The last two days: I came in at 11am and started doing organisation, prepping overlays for the night, checking what tournaments we're doing and a whole bunch of other things. Then at 6pm I started casting and finished around 11pm. I was here for about an hour and a half taking care of videos, YouTube descriptions, things like that. Then I went home and picked up some food on the way. I got into bed about 1am and wound down by 3am because after you cast you're pretty hyped up and running on a lot of adrenaline. I had to wake up at 6am so I could get here for 6.30am to cast ESL One China for two and a half hours. Then I meant to go to sleep, but had some talks with people in China and a meeting with my project manager. I fell asleep around 1pm, woke at 3pm, we recorded a YouTube show and then a little more work before talking to you!
When a patch hits do you try to anticipate how the meta will change, or do you prefer to see how it plays out in real-time?
A little of column A, a little of column B. Meta develops over time through ideas of people. I did a changelog talk with Bruno and Luminous. We thought KotL and Abaddon will be the new OP things next to Ursa. We're hardly getting these heroes so we sit there going 'What's going on?' when you've got teams like The Alliance picking up Silencer and PA – that's not the combination we were searching for! And now Rubick and Shadow Demon and Sand King are the newest hot things on the market as far as support heroes go. It's not what we were thinking would come from this patch, but it will change over time.
Have you started to form any predictions for The International 4?
People always ask that ,but in the space of two weeks a team can go from hero to zero and zero to hero. if you asked me a week ago I'd say DK hands down. Then you watch them play over the last three or four days with the new patch and it's horrendous. They just got knocked out of ESL One by Dreamtime. In no scenario should that happen, but in two weeks time they might have the patch down a bit more or have their own strats they want to run.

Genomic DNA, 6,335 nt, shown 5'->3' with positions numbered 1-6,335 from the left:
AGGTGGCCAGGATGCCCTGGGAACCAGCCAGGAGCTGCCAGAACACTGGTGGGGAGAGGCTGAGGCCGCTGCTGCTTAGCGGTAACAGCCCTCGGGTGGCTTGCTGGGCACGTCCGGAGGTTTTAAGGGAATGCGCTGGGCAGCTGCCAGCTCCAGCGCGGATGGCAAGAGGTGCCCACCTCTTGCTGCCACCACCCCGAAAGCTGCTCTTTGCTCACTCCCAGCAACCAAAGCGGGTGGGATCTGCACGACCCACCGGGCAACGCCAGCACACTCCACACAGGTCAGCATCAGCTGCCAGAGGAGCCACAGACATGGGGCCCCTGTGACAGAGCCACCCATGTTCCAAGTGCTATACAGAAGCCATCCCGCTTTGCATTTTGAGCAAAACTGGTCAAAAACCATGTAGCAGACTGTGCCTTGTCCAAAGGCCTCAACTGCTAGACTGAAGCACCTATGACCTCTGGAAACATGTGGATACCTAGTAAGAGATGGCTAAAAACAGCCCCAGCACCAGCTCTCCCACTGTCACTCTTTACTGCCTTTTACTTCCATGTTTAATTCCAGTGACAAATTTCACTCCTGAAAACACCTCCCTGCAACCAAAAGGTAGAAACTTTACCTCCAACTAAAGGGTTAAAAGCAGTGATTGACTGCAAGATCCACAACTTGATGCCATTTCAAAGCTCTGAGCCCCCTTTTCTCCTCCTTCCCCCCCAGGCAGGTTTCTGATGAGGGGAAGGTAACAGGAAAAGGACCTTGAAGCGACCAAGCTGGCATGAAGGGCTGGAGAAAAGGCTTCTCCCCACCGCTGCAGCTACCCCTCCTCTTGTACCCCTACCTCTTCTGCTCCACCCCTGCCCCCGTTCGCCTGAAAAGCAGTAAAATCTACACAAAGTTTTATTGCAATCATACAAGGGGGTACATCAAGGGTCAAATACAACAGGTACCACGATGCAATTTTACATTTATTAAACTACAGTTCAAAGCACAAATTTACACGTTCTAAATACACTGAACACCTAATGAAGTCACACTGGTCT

With team predictions I put it down to one thing – how well is the team coordinating. If you saw Alliance shortly before TI3, hands down you would put them as the winners because there was no other team in the world able to coordinate and synergise as well as those players.
The teams that coordinate best right now are EG with Mason and I still want to say DK because I'm pretty sure they're going to kick back up again shortly. It's just going to take a little bit more focus. Team Empire would be the only other major one I would flag. Their synergy is just beautiful. As long as they don't screw it up – they have a habit of not playing their style.
Do you prefer live casting to working in the studio?
Most definitely. To find hype inside a studio comes from yourself and the mental projection of who's watching. You know that moment when you go to theatre and the actor waits the perfect amount of time for the crowd to die down before he says his next line? You keep the energy and you keep the momentum. When I broadcast at a LAN event it's similar. You feel the crowd rise and you know how to manipulate it to keep the energy rising without them feeling nauseated by keeping them at a high pitch the whole time. You bring them down, you drag them up, you make it like a fun adventure ride. I can do that so much better when I have a crowd in front of me and can feel the shifts in energy.
How about other casters – who do you rate?
People like SyndereN are the hottest catch as far as commentators go. An ex-competitive player who's really good at explaining the thought process and doing it in a way that's entertaining and with good diction. A lot of us, like myself for example, I never got trained anywhere but I self-evaluate a lot and work through a lot of problems I know I have to try and improve. It's taken eight years of development to get me to this point. It's why I rely a lot on experience. Right now I'd say SyndereN is the best caster out there just because of all the elements he brings to the table.
When you're casting a match is there anything you're nervous about missing?
First blood. That's the only thing. I don't get nervous when I cast anymore and even though it's a running joke I miss a lot of first bloods I actually miss very few. I understand where it should be coming from. You do probabilities. You look at the three lanes and the jungles and say 'Where's first blood going to come from? Where's the team going to attempt it from?' and go from there. We can see everything which means we should be able to predict everything. The only problem is when you've got burst damage lanes.
Finally, what's been your favourite experience so far?
It's still DreamHack. There was one time before the StarCraft finals kicked in so we had StarCraft and Dota 2 fans packing the DreamArena. I always thought 'I'm never going to make it as a caster' and I walked into the DreamArena and the entire crowd stood up. I spent about 10 minutes walking up the stairwell shaking people's hands or saying hello and having short conversations before I got up to the casting area. I thought 'Now I can finally make it.'